Aarohi Village Haat

This past weekend featured the Aarohi sponsored Village Haat (fair)! Our students have spent the last two weeks learning a Garhwali dance (Garhwal being the western region of Uttarakhand, with Kumaon, where we are, constituting the eastern half of the state). They also created a series of skits towards raising awareness of the critical need for solid waste management in the mountain regions. Their efforts culminated in performances at the Haat on Saturday and Sunday afternoons this past weekend. Aarohi staff and villagers together sang high praises to the UW students for their fine rendition of local folk dance and their comedic skits on an all too important waste management need. Below are some images from the performances and Haat festivities!!


The Haat grounds with the stunning Kumaoni high Himalaya in the background.


Performing the Garhwali dance!





Molly W. and Hemant-ji!


Niva A. getting pre-performance assistance from Renee C.


Jade H. – “That’s some spicy noodles!!”


Jade H. fully recovered from spicy noodles sporting stunning rainbow shawl!


Prof. Virginia Van Dyke, program co-director, with Jade H. (behind rainbow shawl), Leila R., and American India Foundation Wm. J. Clinton India Fellow Lakshmee Sharma enjoying the Haat!

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Meet the Cohort!

This post marks three weeks and a day that we’ve been immersed in Indian Himalayan village life. Our initial forays into the community have been through our two host NGOs, Aarohi and Gene Campaign. This week we are in midst of final preparations for the annual Aarohi Haat (fair) where the students will be performing humourous skits on solid waste management (a perennial challenge in the de-centralized environment of the mountains). They will also perform traditional Kumaoni folk dances as part of the cultural program at the Haat!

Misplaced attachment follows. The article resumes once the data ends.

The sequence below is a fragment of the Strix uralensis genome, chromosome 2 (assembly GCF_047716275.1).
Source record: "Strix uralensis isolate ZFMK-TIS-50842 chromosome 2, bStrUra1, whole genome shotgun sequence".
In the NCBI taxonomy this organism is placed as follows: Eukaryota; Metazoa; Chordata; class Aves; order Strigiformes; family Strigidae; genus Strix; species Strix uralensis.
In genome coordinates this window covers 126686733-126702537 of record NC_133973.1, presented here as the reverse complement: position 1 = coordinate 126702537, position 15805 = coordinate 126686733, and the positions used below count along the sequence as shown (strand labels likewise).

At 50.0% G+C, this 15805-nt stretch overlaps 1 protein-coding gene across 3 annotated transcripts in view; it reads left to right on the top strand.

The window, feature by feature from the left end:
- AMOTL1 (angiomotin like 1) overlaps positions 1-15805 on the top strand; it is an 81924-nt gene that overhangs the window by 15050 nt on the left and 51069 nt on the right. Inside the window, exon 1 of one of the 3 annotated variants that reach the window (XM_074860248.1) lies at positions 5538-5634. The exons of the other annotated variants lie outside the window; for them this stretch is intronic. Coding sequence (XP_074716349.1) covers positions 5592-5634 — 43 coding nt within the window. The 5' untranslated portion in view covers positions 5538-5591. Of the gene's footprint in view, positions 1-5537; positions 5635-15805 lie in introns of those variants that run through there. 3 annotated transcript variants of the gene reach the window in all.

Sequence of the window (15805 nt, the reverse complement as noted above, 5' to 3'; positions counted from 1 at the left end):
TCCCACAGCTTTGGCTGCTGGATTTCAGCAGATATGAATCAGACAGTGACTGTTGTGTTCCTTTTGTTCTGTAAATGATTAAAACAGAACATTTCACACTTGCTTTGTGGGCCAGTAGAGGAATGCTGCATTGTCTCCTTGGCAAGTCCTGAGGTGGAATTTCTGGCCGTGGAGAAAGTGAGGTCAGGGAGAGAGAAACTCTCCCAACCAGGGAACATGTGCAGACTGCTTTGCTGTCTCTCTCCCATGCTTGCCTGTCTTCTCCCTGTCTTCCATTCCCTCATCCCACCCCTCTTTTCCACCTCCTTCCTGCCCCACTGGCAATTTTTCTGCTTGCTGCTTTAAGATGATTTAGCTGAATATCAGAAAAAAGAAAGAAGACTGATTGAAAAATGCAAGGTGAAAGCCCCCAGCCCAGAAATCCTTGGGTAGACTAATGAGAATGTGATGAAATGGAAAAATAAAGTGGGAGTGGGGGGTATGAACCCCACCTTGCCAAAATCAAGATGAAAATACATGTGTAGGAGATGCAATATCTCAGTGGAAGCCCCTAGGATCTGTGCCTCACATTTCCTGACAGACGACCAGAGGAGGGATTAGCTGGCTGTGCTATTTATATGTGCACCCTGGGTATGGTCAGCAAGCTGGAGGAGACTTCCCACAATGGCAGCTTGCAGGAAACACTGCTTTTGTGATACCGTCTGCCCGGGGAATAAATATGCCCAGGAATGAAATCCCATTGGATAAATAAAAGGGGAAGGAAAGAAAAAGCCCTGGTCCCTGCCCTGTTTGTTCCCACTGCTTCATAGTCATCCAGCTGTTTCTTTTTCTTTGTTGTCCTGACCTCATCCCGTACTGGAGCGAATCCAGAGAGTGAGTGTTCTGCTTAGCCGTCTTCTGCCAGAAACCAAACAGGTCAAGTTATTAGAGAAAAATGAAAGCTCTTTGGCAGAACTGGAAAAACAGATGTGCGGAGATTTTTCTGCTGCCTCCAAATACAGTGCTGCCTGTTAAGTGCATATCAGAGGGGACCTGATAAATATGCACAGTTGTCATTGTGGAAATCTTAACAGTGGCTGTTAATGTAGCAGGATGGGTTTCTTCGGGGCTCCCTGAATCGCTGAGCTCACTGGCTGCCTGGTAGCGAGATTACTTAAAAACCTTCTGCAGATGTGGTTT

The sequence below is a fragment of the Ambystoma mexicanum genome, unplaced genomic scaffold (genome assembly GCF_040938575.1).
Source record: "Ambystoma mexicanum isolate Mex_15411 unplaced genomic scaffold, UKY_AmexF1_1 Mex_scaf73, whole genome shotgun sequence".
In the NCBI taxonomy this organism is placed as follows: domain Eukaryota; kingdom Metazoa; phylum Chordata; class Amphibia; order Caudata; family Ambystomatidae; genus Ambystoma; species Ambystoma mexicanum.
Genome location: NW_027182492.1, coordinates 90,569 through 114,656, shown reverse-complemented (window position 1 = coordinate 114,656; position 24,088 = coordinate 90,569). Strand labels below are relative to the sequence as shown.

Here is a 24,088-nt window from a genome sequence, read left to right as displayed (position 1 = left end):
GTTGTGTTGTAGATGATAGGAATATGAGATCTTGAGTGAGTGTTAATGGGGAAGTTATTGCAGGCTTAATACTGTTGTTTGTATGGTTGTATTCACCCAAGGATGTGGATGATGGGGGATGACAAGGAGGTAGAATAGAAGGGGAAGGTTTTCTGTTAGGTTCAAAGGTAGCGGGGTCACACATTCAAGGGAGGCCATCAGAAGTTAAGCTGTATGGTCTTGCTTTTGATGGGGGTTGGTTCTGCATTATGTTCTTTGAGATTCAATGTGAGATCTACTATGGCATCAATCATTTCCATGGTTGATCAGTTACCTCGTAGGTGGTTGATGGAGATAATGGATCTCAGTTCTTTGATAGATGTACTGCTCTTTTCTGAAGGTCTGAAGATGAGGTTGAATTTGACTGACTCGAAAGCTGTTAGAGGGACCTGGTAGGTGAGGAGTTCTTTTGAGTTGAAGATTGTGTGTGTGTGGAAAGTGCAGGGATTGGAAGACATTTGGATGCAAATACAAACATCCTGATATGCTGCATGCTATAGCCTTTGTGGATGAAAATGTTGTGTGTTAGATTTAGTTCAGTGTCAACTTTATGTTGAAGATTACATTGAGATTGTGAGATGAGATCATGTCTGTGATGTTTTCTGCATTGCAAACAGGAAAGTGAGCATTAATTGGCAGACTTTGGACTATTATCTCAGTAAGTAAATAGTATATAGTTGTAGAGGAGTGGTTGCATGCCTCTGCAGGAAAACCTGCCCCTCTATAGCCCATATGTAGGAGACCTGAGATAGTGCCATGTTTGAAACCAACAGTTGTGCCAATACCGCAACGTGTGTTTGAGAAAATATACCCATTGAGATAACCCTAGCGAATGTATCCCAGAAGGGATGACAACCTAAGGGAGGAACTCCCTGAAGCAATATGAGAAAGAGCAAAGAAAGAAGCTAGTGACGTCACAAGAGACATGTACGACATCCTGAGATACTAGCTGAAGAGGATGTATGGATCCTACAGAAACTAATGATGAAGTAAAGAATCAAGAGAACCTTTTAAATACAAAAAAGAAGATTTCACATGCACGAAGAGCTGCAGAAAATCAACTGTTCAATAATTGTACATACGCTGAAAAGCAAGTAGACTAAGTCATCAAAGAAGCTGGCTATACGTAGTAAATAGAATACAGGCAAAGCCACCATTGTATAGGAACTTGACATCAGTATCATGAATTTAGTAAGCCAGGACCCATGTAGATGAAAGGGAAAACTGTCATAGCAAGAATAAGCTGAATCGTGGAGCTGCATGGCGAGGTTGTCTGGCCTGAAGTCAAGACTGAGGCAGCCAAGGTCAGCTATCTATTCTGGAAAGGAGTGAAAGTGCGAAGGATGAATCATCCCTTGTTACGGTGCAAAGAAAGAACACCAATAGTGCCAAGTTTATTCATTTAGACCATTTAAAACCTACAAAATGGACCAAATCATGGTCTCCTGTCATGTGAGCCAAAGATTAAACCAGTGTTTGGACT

As we share more about the program in the coming weeks we invited Molly Woerner, one of four students who will be working with the Education outreach program at Aarohi as part of her internship, to write a blog post this week. Molly interviewed the group to give our friends and families a richer introduction to the extraordinary cohort. What follows is the fruit of Molly’s interviews with the group over this past week.

Molly writes, It has been about 3 weeks into our study abroad trip in India. I’ve grown to appreciate many of the simple joys throughout the program. From hiking 30 minutes to get a chocolate bar to watching a soccer ball repeatedly go over the fence while playing with the local school kids at Aarohi (non-profit organization involved in the rural development of rural Himalayan communities). Most notably, my time with other peers on the same journey has supplemented many of such joys. I am humored, comforted, and taken back by the wonderful cohort of 12 students I live and learn with daily. I thought it would be a good idea to showcase each student on the blog in the early stages of the time in India to give readers a sense of who is contributing to the program. Answering unversed can be difficult, but the honesty in an unrehearsed answer is beautiful and I am pleased I had the chance to explore that. Without further ado, meet the students of UW Study Abroad India!

Niva Ashkenazi – Major: Socio-cultural anthropology, hopefully journalism


Q: What has been your favorite part of the trip so far/favorite memory?

A: I love being in transit with the group. Whether it is in trains, by taxi, or on foot, I always love the idea of being on the way somewhere. There’s a lot a potential for what you are about to do. I always find the journey exciting. It’s an interesting phenomenon: you’re in a place that is the same for a while so your mind drifts or you interact with those around you. You’re in a liminal space. Things get more interesting, seeing the land with the group because we are all sensitive to the area. Its never the same, were always in different space and time.